One of the most honest assessments of the Republican position came from Rep. Thomas Massie (Ky.), who explained last week why he favored the shutdown showdown: “All that really matters is what my district wants. And my district is overwhelmingly in favor of my position.” An enlightened officeholder might decide that other things matter, too: his oath to the Constitution, the national interest and his obligation to lead people and not just reflexively to follow public opinion. His constituents may not be aware of the hit the economy takes from a government shutdown and a default — but Massie should.

Massie’s position is shortsighted — but it is rational. Until Republicans can fix their truly insane primary system, it may be the only logical response.

Joel Achenbach:
There’s game theory behind these maneuvers. Quixotic behavior has its rewards. There is no longer a “national conversation,” as some people call it. There are partisan conversations, and fringe conversations, and deep-down-the-rabbit-hole conversations. If you are a GOP congressman and know you have to run for re-election, you don’t want to be challenged on your right flank, so you advocate legislation that rationally advances your re-election prospects even if it has zero chance of becoming law.
Not sure how catering to the fringe ensures long-term viability as a national party, but there it is anyway.

Turning to income inequality, David Horsey looks at how the GOP continues its stalwart allegiance to the top 1%:

Unable to enact their own agenda, Republicans spend their time undercutting Mr. Obama's efforts. Their latest act was Thursday's passage of a House bill to cut $39 billion from the federal food stamp program, effectively telling 3.8 million Americans to find some other way to pay for their groceries.

Apparently, House Republicans have not figured out that the huge increase in the food stamp program over the last few years came about, not because there were suddenly millions of additional deadbeats trying to live high off of the taxpayers, but because there are millions of Americans who lost their jobs in the economic downturn who have been unable to find work.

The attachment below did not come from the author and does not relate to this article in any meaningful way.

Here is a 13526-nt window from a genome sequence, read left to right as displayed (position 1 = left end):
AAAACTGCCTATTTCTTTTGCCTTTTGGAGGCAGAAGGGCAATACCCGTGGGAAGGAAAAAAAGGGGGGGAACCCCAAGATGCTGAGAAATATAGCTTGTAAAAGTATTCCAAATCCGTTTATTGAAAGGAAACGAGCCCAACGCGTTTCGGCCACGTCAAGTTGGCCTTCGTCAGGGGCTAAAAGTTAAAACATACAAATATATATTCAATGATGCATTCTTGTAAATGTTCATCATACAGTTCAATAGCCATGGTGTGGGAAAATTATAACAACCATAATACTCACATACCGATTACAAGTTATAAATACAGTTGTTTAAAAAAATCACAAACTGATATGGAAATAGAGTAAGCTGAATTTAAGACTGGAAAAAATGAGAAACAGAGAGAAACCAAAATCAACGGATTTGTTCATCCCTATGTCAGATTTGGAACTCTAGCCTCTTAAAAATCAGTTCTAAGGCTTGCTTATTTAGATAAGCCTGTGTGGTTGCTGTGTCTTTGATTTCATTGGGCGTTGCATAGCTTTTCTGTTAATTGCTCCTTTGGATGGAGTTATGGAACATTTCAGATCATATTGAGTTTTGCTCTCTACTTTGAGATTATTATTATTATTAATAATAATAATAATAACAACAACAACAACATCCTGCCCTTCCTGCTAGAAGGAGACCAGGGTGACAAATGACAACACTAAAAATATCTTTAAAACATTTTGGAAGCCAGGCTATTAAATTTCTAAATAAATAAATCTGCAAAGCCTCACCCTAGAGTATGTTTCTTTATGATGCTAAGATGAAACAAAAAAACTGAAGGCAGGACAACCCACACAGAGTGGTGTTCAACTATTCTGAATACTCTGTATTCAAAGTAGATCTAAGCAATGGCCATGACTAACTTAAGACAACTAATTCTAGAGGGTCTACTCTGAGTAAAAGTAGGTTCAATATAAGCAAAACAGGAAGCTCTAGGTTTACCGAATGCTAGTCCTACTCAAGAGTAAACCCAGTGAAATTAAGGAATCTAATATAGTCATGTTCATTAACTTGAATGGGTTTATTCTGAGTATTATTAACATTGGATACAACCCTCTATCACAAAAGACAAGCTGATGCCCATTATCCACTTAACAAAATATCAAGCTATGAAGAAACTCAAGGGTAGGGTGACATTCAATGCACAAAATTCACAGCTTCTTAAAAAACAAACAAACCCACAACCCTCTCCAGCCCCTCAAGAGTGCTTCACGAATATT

Perhaps the Republicans think if enough of these people go hungry they will be inspired to go where the big money is and become hedge fund managers and CEOs. After all, the 1-percenters have plenty to eat. Why can't everyone be just like them?

Donna Brazile:
So shame on this Congress for fighting dirty during working people's hour of struggle.

Polls show Americans haven't approved much of Congress lately. But there is a way to gain favor. If this Congress wants to make cuts, why not look at the Pentagon, notorious for waste? Or check out the Department of Agriculture, which made about $28 million in inappropriate farm assistance payments, according to a compilation of government waste reported in Business Insider.
Or perhaps lawmakers could start with themselves? Rep. Jackie Speier, D-California, tried to shame her colleagues into cutting less from the food stamp program (called the Supplemental Nutrition Assistance Program, or SNAP).

Finally, on the topic of gun violence, The Denver Post agrees with President Obama that the "new normal" is unconscionable:
Even the horrifying murders of 20 children and six adults at Sandy Hook Elementary in Newtown, Conn., last year did not disconcert Americans to the point of demanding action from Congress.

"It ought to be a shock to all of us, as a nation and as a people," Obama said of the Navy Yard massacre. "It ought to obsess us. It ought to lead to some sort of transformation."

But the mildest transformations on gun laws are met with apoplectic fits by opponents of gun control.  [...] even after mass shootings that might have been averted through modest gun control measures, those sensible laws will encounter implacable opposition.

The new normal? Maybe that's exactly what it is.